• The Assessing Officer (AO) will not challenge the revenue if the taxpayer chooses to recognise it as capital gains. This applies to listed shares that have been held for longer than a year. 
    • The chosen process of the taxpayer will be applicable for the valuation of subsequent years. In future years, they will not be able to choose a different approach.
    • In some cases, the transaction's nature will be determined by  "substantial trading activity" and the taxpayer's intention of holding shares as "stock" or "investment. 
    • If you followed the preceding recommendations, Assessing Officers would be less inclined to question you about your income classification.

In this case, how should the capital gain on sale of shares that are not listed be handled?

The department has voiced its views on the sale of shares that are not listed and do not have a formal market for trading. Income resulting from the transfer of non-shares that are unlisted would be subject to taxation under the new law, regardless of the length of possession, to reduce disputes and maintain a consistent approach. 

How to save tax on capital gains?

The capital gains tax on shares is calculated on the gains made from selling the shares and fair market value. You can save tax on capital gains by determining whether the shares were held for a longer or shorter period of time. 

To avoid capital gains tax, make sure you keep them for at least a year. Another method of avoiding the capital gain tax is to use a tax harvesting approach. The strategy is to buy lengthy capital gains and reinvest the profit in the same mutual fund to sell the desired portion of the units you've held. 

Without the benefit of indexation, Long-term capital gain (LTCG) of value above Rs 1 lakh would be taxed at a rate of 10%, whereas short-term capital gains (STCG) are taxed at 15%. To put it another way, you can reduce your LTCG and STCG tax responsibilities by harvesting tax losses.

Also Read: How To Save Income Tax on Income From Salary For Individuals

Conclusion

Even for the most seasoned investor, calculating the taxes you owe on mutual fund income and dividends may be quite complicated. However, unless you own a small number of shares and keep meticulous records, you may benefit from consulting a tax specialist to ensure that all of your investment income is appropriately reported. Keep these few pointers in mind :

  • Mutual funds that generate many short-term capital gains and are taxed on ordinary income (rather than capital gains) can be expensive.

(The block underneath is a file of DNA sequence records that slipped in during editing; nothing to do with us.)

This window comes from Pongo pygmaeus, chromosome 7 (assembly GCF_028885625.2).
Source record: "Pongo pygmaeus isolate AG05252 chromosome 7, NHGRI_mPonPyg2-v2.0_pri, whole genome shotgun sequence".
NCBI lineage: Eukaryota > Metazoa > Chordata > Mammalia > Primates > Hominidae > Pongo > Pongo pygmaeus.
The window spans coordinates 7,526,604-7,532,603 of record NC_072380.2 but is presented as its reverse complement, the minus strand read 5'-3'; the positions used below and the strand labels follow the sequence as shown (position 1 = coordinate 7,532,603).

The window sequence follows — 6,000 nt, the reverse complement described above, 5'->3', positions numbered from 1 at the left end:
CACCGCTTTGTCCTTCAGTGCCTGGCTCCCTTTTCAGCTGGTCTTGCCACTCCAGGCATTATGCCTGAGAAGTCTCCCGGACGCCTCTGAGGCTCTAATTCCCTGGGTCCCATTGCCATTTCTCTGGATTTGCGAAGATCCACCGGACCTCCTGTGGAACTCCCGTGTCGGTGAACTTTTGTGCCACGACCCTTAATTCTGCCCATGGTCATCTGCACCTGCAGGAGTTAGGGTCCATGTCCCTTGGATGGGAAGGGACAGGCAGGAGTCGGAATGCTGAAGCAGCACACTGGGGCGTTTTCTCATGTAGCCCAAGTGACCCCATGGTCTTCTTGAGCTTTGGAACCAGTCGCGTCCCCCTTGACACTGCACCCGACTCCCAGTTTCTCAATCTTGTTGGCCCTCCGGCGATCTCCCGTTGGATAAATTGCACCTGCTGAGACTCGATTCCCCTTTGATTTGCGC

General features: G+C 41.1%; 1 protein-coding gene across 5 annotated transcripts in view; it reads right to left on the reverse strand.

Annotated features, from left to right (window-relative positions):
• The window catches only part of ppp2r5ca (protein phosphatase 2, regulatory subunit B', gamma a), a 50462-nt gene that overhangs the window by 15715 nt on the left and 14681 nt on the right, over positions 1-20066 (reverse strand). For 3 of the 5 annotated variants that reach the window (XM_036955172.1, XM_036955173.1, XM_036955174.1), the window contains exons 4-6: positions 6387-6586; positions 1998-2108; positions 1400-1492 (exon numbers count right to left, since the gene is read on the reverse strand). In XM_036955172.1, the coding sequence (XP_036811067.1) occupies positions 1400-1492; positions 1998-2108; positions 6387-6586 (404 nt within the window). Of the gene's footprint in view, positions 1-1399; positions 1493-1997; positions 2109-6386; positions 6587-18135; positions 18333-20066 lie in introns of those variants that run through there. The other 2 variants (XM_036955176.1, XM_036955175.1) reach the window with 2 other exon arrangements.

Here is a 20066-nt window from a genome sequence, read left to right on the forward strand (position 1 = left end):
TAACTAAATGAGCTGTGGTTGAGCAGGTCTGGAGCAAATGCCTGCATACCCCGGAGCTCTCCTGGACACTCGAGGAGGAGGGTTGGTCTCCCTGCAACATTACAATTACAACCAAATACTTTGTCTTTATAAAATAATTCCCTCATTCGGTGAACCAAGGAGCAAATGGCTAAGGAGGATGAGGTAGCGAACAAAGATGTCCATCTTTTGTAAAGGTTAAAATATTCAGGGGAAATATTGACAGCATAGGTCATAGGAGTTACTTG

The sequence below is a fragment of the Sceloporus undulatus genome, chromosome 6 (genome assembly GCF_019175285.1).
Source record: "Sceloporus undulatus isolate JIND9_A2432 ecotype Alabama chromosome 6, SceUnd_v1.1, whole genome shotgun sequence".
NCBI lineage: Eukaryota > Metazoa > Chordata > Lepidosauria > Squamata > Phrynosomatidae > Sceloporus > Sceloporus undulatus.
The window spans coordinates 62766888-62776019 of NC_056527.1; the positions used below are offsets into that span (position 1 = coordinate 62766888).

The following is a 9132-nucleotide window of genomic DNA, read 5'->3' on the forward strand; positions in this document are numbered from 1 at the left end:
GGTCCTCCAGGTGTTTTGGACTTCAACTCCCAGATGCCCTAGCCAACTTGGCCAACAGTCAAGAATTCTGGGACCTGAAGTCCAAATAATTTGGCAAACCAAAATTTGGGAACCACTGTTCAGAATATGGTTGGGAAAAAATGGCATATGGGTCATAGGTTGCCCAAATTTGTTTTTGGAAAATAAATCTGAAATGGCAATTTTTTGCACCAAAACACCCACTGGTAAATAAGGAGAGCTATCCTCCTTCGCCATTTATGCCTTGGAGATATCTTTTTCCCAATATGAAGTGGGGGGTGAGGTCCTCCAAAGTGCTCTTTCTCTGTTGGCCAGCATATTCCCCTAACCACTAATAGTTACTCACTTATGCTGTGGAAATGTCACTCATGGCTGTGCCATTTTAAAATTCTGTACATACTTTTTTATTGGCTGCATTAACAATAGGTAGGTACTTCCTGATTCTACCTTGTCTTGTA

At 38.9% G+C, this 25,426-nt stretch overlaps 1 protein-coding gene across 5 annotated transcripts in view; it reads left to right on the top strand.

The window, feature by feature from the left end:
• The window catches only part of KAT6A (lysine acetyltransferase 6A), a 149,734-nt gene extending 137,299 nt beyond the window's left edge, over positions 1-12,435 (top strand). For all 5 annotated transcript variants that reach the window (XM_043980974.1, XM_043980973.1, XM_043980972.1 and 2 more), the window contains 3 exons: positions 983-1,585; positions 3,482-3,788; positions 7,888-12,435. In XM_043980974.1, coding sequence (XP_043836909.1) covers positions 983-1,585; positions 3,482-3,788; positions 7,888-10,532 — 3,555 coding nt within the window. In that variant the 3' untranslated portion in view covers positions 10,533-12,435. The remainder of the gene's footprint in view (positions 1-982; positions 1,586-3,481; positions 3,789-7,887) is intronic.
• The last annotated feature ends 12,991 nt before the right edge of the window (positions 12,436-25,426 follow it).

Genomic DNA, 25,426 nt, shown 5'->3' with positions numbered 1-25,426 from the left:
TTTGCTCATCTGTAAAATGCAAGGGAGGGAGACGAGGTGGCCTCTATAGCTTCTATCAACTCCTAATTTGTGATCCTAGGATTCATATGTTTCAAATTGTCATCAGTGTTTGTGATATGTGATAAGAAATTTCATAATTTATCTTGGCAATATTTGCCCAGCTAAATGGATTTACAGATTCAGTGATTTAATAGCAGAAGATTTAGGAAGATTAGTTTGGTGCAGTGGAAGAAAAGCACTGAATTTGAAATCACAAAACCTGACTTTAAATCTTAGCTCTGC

• The distinction between ordinary income and capital gains when it comes to payouts depends on how long the fund holds personal investments in its investment portfolio.
  • If you get a dividend from a fund resulting from the sale of a security that the fund has held for less than six months, you will be taxed at your ordinary-income tax rate. 
  • However, if the fund retained the security for several years, the proceeds would be subject to capital gains tax.

We hope we have been able to convey adequate information regarding tax on shares through this article. 

FAQs

1. What types of income are taxed under the heading "Capital Gains"?

Any profit or gain realised during the year due to the transfer of a capital asset is taxed under the heading "Capital Gains."

2. What is long term capital gains?

A long-term capital gain (LTCG) may occur when an individual has invested for a longer period of time, i.e., more than 12 months at the time of sale.

3. What is short-term capital gain?

An investment, such as a stock that is sold within a year is regarded as short-term capital gain (STCG).

4. What is the difference between long-term and short-term capital gain?

A long-term capital gain occurs when a long-term capital asset is transferred, while short-term capital gain occurs when a short-term capital asset is transferred. There are few exceptions to this rule, such as gains on depreciable assets, which are always taxed as short-term capital gains.

5. What is the income earned from selling shares in India?

When the amount is above INR 1 lakhs:

  • Long-term capital gain (LTCG): 10%
  • Short-term capital gain (STCG): 15%